links between Caius, Antarctica and perhaps the Scott Polar Research Institute (SPRI), but I like to think that in some small way, I too am following in the footsteps of my intrepid compatriot, Frank Debenham. Frank Debenham, OBE was born at Bowral, New South Wales, Australia on Boxing Day in 1883. After completing his schooling and initial tertiary studies in the Classics in Sydney, Deb returned to university in 1910 to complete further studies in geology and petrology. Deb’s Professor of Geology at the time was Welsh-born Tannant William Edgeworth David, who had served with Shackleton on the 1907-1909 British Antarctic (Nimrod) Expedition. Edgeworth David was to be instrumental in permanently altering the course of Deb’s life. Like Deb, I too was born in country New South Wales, in a town called Young, only 100 miles from Bowral. I’d always wanted to be a polar explorer and scientist, and in 1993 whilst struggling to remain motivated on a RAAF Pilot’s course I wrote to Sir Ranulph Fiennes, the world's greatest living explorer, seeking his advice on how to become a Polar Explorer. Shortly afterwards I naively applied for a job as a glaciologist with the Australian Antarctic Division, reasoning that there couldn’t be any ‘actual’ glaciologists out there and that my Honours degree in Oceanography and my experience in the outdoors would surely make me as suitable as anyone. I heard back from Ran, but didn’t pass the course and didn't get the job, so the desire still smouldered as I made the most of a more typical military career over the next 15 years or so. Upon the arrival of the Internet I soon realised that there were actually trained glaciologists, yet the only route to this title was to obtain a PhD, hence from my somewhat closeted military world my eyes were opened and I had a plan. At an age well before I’d finally got myself organised, Deb was swept into Polar adventures of which I could only dream; an adventure which would alter the course of his life. When Scott came recruiting for his second expedition, the Terra Nova Expedition of 1910-1913 (officially the British Antarctic Expedition 1910), Edgeworth David, approached by Scott, recommended Debenham as a geologist. Deb was one of the expedition’s youngest members and his life was to change irrevocably as he soon found himself bound for the great southern land. Although Deb’s primary role was as a geologist, his leadership qualities soon became apparent to Scott, and he was later appointed to lead his own geological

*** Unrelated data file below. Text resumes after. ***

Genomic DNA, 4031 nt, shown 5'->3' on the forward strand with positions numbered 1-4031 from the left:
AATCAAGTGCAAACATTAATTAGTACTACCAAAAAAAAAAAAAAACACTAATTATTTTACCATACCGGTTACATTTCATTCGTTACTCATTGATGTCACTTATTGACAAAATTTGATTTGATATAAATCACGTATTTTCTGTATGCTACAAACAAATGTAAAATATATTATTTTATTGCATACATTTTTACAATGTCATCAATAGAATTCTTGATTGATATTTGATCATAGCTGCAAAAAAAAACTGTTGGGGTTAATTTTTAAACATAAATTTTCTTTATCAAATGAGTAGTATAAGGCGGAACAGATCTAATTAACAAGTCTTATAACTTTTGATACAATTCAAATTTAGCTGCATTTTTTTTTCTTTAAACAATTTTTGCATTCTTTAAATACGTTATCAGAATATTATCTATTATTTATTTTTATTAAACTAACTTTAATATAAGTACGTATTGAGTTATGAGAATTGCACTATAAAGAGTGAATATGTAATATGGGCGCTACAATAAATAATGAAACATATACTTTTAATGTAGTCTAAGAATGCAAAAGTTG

Sledge-mates in Cambridge: (standing) Frank Debenham (1913) Founder Director of the Scott Polar Research Institute, (Sir) Charles Wright (1908), who located Scott, Bowers & Wilson’s tent after the tragedy; (sitting) Griffith Taylor of Emmanuel and (Sir) Raymond Priestley of Christ’s.
8 Once a Caian...
Ant’s Café in the Antarctic. Adrian McCallum
Prior to this appointment within the Geography Department, Deb had acquired space, initially in the attic rooms of the Sedgwick Buildings, to study and amass artefacts and equipment from the Antarctic expedition, and from 1913 to 1927 it became a calling point for all who were interested in polar expeditions. With a university position now secured, Deb had the foundation on which to base a more dedicated attempt to establish within the University a centre for polar studies as a memorial to his companions who had died so tragically on the polar journey. Since their return from the ice, Deb had remained in constant correspondence with his good friend Apsley Cherry-Garrard, and often used him as a sounding board for his ideas, apparently first referring to his conceptualised body as the Scott Polar Research Institute in a letter to Cherry-Garrard in 1920. With the assistance of Cherry-Garrard, Raymond Priestly, Charles Wright and James Wordie (of Shackleton’s last expedition) Deb continued to lobby the Royal Geographical Society and the University Senate, and on 26 November 1920 the University stated, “they would welcome the establishment of the proposed Polar Research Institute at Cambridge…”. The Institute was to be housed temporarily within the Sedgwick Museum of Geology, whilst additional building funds were sought. After further petitioning and lobbying, and an interim move to Lensfield House, sufficient funds were eventually accrued. In 1934 the Scott Polar Research Institute on Lensfield Road was completed, and a celebratory lunch followed in the Caius dining hall. At the subsequent ceremony in the Senate House, the Chancellor of the University gave an effusive speech in praise of exploration and the role of the new Institute: ‘This building provides a library for those who are led, as men are today, to this work. Those who are going into the partly known and the little unknown, they may study there what has been done, how difficulties have been overcome, what equipment is necessary, what equipment has been proved to be superfluous or bad, and they may have all the knowledge that has been gleaned and left for them by those who have blazed the trail. And, similarly when they come back they can there, make their records, and leave behind them whatever they have to leave for the benefit of those who follow in their footsteps.’ (Polar Record, 1935: 2-9) In my limited time at SPRI I have been very fortunate to have participated in field studies in Greenland, Svalbard, and Antarctica; the polar adventure that I sought for so long is now at hand. Modern polar